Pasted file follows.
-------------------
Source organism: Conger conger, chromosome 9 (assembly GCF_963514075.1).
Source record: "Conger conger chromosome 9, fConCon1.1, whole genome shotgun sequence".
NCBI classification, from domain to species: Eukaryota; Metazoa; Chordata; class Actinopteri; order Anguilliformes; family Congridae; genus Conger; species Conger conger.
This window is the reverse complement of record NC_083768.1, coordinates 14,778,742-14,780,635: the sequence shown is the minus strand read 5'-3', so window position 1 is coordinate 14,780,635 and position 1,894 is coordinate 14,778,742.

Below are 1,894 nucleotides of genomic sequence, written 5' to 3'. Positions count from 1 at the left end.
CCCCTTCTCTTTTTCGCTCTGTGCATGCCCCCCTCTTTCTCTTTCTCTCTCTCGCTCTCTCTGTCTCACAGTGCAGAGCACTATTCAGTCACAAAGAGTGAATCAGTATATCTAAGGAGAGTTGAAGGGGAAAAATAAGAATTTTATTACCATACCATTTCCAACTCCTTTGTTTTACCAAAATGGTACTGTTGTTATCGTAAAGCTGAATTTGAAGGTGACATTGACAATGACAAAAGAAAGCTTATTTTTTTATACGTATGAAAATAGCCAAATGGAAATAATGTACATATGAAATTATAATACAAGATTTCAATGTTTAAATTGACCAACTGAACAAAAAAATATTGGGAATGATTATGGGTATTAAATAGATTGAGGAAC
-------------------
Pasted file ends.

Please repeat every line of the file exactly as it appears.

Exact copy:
Source organism: Conger conger, chromosome 9 (assembly GCF_963514075.1).
Source record: "Conger conger chromosome 9, fConCon1.1, whole genome shotgun sequence".
NCBI classification, from domain to species: Eukaryota; Metazoa; Chordata; class Actinopteri; order Anguilliformes; family Congridae; genus Conger; species Conger conger.
This window is the reverse complement of record NC_083768.1, coordinates 14,778,742-14,780,635: the sequence shown is the minus strand read 5'-3', so window position 1 is coordinate 14,780,635 and position 1,894 is coordinate 14,778,742.

Below are 1,894 nucleotides of genomic sequence, written 5' to 3'. Positions count from 1 at the left end.
CCCCTTCTCTTTTTCGCTCTGTGCATGCCCCCCTCTTTCTCTTTCTCTCTCTCGCTCTCTCTGTCTCACAGTGCAGAGCACTATTCAGTCACAAAGAGTGAATCAGTATATCTAAGGAGAGTTGAAGGGGAAAAATAAGAATTTTATTACCATACCATTTCCAACTCCTTTGTTTTACCAAAATGGTACTGTTGTTATCGTAAAGCTGAATTTGAAGGTGACATTGACAATGACAAAAGAAAGCTTATTTTTTTATACGTATGAAAATAGCCAAATGGAAATAATGTACATATGAAATTATAATACAAGATTTCAATGTTTAAATTGACCAACTGAACAAAAAAATATTGGGAATGATTATGGGTATTAAATAGATTGAGGAAC